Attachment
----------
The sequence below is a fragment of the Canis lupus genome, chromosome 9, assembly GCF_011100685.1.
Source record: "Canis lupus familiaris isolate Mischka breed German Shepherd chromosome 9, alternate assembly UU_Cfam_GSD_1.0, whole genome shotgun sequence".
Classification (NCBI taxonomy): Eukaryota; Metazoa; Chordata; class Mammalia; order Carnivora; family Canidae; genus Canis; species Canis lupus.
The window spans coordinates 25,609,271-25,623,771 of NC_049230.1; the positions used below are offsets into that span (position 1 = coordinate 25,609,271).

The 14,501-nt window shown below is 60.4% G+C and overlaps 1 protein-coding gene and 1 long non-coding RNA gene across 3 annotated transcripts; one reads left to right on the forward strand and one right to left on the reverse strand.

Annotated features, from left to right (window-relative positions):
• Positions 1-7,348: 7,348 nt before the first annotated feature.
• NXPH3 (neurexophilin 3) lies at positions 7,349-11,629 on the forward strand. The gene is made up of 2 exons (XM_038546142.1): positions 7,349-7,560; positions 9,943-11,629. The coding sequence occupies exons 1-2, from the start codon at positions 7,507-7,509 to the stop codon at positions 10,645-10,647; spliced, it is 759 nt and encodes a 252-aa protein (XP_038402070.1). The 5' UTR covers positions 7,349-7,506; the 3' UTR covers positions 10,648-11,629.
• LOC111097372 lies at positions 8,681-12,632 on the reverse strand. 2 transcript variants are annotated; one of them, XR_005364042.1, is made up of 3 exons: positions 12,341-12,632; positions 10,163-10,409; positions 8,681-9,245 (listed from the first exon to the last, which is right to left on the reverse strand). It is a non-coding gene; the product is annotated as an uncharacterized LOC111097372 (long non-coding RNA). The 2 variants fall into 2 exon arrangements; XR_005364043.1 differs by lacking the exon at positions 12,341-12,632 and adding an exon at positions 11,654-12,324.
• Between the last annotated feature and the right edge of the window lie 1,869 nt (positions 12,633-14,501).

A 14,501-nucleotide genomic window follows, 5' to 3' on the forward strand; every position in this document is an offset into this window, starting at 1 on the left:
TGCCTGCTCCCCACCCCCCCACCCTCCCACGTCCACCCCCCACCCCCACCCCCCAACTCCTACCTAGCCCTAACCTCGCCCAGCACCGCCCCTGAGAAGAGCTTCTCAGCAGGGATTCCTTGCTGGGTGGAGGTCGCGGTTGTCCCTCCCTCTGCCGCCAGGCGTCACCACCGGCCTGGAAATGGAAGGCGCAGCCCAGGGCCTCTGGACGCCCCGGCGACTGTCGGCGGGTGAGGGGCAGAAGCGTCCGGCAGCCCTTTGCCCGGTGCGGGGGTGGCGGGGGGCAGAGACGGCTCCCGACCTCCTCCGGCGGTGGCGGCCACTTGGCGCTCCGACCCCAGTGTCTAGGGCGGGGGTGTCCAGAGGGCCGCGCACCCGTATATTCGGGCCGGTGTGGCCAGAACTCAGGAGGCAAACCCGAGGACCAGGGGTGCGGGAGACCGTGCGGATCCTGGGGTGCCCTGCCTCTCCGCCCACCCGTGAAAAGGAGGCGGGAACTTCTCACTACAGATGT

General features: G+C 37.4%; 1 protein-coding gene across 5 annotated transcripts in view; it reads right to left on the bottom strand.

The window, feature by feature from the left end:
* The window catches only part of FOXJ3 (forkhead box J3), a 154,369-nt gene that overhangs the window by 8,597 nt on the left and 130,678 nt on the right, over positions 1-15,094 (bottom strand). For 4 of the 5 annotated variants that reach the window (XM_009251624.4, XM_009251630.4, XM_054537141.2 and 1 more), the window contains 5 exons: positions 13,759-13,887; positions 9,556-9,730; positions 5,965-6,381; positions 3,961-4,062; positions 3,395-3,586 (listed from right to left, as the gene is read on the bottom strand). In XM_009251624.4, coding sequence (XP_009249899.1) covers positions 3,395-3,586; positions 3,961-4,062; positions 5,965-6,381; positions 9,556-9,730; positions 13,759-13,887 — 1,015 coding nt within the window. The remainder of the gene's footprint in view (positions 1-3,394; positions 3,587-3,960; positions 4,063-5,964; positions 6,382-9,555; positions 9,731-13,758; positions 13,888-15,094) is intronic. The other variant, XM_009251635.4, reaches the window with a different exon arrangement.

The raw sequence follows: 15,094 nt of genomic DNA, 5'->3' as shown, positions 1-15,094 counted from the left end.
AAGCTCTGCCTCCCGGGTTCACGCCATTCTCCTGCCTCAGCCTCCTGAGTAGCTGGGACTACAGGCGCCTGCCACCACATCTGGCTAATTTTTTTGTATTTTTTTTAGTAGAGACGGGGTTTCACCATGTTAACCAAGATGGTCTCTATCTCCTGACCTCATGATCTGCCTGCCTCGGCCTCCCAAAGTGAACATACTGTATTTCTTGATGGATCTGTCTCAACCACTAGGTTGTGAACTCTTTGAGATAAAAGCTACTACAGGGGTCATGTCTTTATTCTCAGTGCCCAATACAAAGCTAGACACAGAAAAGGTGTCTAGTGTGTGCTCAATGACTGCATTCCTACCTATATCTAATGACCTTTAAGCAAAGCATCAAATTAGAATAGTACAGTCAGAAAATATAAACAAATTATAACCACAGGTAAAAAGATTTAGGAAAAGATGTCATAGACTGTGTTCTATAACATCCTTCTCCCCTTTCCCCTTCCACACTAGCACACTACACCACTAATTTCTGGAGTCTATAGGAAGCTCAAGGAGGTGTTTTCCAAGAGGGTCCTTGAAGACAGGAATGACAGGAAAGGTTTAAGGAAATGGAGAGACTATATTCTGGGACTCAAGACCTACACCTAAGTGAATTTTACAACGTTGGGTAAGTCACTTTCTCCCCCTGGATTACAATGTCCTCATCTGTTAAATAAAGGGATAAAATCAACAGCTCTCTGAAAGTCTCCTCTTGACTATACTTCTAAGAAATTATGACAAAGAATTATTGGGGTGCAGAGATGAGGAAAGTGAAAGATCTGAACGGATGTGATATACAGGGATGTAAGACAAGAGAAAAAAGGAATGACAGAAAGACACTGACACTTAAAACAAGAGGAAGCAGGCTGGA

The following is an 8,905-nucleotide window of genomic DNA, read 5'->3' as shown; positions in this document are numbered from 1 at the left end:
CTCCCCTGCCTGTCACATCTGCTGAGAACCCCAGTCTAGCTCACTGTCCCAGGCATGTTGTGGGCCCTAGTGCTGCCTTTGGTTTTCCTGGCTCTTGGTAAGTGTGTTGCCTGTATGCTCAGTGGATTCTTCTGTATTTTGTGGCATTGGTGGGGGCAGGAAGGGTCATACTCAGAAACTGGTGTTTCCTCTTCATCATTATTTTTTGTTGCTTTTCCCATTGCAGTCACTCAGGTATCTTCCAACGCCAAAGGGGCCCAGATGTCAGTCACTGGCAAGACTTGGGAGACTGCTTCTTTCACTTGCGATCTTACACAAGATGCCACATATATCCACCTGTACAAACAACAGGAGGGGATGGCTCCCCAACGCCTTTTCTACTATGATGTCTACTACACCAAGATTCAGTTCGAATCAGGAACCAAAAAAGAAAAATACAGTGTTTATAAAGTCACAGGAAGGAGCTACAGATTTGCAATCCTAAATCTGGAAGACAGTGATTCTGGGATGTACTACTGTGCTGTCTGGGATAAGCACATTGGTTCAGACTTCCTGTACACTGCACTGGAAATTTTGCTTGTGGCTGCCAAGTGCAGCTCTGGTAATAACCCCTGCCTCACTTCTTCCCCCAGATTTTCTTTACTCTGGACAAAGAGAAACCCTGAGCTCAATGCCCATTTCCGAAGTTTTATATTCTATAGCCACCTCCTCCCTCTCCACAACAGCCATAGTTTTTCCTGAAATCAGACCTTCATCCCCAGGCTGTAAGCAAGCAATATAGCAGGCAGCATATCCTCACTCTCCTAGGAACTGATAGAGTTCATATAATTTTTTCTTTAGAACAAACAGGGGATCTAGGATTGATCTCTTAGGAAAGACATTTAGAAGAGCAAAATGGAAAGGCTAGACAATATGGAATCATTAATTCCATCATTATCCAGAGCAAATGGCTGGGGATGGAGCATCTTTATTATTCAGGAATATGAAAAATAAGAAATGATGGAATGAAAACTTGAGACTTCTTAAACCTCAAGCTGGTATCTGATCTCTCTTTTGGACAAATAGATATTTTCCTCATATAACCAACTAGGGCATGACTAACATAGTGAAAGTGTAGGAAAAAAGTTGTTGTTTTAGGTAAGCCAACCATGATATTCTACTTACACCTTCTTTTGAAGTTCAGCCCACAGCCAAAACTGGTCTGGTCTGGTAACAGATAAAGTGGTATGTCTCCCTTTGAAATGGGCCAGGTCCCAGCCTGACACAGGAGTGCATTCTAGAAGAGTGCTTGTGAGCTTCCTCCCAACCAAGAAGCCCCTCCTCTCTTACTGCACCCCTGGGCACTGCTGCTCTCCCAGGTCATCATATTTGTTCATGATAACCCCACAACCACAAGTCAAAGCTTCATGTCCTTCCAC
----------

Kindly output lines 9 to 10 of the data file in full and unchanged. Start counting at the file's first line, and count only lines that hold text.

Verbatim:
• LOC111097372 lies at positions 8,681-12,632 on the reverse strand. 2 transcript variants are annotated; one of them, XR_005364042.1, is made up of 3 exons: positions 12,341-12,632; positions 10,163-10,409; positions 8,681-9,245 (listed from the first exon to the last, which is right to left on the reverse strand). It is a non-coding gene; the product is annotated as an uncharacterized LOC111097372 (long non-coding RNA). The 2 variants fall into 2 exon arrangements; XR_005364043.1 differs by lacking the exon at positions 12,341-12,632 and adding an exon at positions 11,654-12,324.
• Between the last annotated feature and the right edge of the window lie 1,869 nt (positions 12,633-14,501).